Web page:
aahh, so may questions...sorry if i've bombarded you, just happy someone else has finally piped up and joined the thread!

    Cheers :D
     
  16. lola

    lola Bovine Member
    7+ Year Member

    Joined:
    Mar 22, 2002
    Messages:
    3,848
    Likes Received:
    3
    when applying to u.s. med schools it costs $30 for each school plus their secondary fee which can range from $60-$100. it is very expensive!!! applying to 25 schools will cost you at leat $2500. then if you get interviews it costs even more.

    i don't know what will happen if i'm accepted to trinity but have not gotten word whether or not i'm in at u.s. schools. i will most likely choose any u.s. school over trinity simply b/c of the 4 year vs. 5 year thing. there are a few schools i *might* choose trinity over, but i'll cross that bridge when it comes i guess... it really depends on how i feel when i visit schools at interviews. when do you have to notify irish schools if you will accept their offer and how much money do you have to put down to hold your spot?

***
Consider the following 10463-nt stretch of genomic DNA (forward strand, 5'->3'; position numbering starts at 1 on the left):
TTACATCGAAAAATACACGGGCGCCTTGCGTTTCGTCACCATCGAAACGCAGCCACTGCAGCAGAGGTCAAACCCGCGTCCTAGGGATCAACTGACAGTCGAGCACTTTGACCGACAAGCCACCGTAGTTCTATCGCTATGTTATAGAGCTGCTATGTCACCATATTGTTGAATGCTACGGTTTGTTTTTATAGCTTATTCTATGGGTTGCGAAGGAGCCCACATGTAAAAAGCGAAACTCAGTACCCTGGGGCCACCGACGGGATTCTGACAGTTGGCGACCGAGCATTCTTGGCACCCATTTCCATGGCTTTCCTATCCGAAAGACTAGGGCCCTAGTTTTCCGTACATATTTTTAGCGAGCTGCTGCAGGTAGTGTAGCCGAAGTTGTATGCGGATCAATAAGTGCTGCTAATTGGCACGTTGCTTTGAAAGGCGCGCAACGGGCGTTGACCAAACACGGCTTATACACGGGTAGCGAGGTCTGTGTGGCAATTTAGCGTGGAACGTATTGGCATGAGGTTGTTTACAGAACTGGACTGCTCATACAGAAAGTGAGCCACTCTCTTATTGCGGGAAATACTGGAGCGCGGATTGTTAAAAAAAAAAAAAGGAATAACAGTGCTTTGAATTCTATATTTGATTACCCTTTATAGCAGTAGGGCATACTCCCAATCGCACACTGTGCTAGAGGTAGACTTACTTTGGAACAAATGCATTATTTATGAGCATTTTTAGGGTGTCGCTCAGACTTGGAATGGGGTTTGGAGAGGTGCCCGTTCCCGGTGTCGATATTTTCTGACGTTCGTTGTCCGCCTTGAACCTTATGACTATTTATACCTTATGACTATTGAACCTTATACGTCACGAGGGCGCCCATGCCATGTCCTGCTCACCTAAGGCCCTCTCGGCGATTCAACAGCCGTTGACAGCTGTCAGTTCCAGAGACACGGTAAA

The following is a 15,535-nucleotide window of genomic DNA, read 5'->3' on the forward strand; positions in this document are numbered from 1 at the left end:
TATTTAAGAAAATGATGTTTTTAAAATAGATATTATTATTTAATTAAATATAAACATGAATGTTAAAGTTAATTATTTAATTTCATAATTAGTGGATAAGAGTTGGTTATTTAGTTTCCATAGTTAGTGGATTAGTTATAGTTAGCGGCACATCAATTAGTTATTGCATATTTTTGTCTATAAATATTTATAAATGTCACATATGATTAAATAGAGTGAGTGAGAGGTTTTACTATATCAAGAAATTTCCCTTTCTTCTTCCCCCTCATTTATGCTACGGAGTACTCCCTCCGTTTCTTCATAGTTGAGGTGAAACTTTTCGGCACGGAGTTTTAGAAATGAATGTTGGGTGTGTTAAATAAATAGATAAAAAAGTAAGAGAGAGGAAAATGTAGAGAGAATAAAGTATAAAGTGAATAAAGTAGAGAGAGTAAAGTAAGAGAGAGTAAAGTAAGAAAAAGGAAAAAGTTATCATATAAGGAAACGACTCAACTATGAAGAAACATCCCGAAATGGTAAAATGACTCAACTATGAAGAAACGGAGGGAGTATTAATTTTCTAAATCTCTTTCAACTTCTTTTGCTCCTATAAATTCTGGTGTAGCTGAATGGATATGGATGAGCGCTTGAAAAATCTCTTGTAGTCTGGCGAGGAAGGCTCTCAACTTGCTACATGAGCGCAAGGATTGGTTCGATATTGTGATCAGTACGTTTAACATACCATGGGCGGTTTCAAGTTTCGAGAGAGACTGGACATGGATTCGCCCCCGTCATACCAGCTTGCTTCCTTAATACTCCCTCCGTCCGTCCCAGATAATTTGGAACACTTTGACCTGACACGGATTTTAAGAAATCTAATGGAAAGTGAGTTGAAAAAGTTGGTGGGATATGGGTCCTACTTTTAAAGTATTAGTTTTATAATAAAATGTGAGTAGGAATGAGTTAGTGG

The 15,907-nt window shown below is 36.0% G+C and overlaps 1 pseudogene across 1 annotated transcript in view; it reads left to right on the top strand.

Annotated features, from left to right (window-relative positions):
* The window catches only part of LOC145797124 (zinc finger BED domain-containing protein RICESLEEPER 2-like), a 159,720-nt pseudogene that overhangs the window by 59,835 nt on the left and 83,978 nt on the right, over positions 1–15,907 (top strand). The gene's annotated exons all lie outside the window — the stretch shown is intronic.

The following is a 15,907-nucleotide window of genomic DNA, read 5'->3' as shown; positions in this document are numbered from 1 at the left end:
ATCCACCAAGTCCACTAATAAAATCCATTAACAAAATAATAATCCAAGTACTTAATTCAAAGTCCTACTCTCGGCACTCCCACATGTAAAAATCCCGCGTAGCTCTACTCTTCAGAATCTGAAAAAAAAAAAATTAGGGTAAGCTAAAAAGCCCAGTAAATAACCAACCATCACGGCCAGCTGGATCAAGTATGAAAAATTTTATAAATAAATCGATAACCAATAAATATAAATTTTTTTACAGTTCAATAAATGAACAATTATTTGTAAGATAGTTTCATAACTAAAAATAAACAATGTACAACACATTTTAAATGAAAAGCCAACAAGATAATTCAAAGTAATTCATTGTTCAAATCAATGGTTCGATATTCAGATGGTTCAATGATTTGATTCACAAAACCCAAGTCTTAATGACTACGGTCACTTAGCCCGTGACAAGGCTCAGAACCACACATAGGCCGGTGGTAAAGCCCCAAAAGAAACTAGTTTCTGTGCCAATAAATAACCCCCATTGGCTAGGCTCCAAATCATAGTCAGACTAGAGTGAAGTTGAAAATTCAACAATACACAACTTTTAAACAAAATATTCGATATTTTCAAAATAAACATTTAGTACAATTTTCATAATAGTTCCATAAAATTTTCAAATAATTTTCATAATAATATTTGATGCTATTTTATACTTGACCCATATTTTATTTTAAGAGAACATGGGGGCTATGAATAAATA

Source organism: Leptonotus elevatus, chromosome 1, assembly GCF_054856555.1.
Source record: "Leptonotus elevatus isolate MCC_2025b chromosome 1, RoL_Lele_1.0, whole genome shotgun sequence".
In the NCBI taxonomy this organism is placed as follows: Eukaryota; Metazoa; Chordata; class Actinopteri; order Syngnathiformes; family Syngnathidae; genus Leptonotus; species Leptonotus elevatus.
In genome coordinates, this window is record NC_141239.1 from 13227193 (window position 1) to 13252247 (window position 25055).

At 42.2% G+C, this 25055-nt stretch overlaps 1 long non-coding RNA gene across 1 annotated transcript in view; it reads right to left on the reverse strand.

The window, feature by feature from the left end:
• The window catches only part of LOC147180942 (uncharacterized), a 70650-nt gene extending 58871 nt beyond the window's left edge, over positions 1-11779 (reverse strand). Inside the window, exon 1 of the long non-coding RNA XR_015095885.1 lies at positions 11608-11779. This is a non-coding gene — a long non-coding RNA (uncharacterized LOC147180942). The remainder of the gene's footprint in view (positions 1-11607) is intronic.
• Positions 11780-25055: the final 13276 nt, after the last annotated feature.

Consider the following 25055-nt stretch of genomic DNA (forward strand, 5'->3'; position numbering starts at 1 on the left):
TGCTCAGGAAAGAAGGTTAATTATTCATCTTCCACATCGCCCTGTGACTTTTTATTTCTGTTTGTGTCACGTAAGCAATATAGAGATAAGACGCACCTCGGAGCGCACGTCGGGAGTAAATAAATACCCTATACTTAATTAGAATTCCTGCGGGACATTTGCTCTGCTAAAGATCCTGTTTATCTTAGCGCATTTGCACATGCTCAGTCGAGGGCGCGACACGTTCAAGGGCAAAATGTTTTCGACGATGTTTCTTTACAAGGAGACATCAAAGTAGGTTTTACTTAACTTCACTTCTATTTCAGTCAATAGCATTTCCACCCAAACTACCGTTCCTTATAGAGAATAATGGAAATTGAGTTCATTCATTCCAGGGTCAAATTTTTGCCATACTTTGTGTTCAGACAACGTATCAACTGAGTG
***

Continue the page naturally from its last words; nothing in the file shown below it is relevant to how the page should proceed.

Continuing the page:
meese are you applying only to schools in ireland/uk? why don't you want to finish out your undergraduate degree in canada?

    is the med school at trinity on the main campus? is there only one campus at trinity? i've been there a couple of times and know it's really beautiful and that it's a great school, but that's really all i know at this point.
     
  17. leorl

    Physician Moderator Emeritus Lifetime Donor Classifieds Approved 10+ Year Member

    Joined:
    Jan 2, 2001
    Messages:
    5,559
    Likes Received:
    12
    Status:
    Attending Physician
    For those of you doing the 5 or 6 year program...if you have had sufficient coursework, it may be possible for you to get an exemption from certain classes.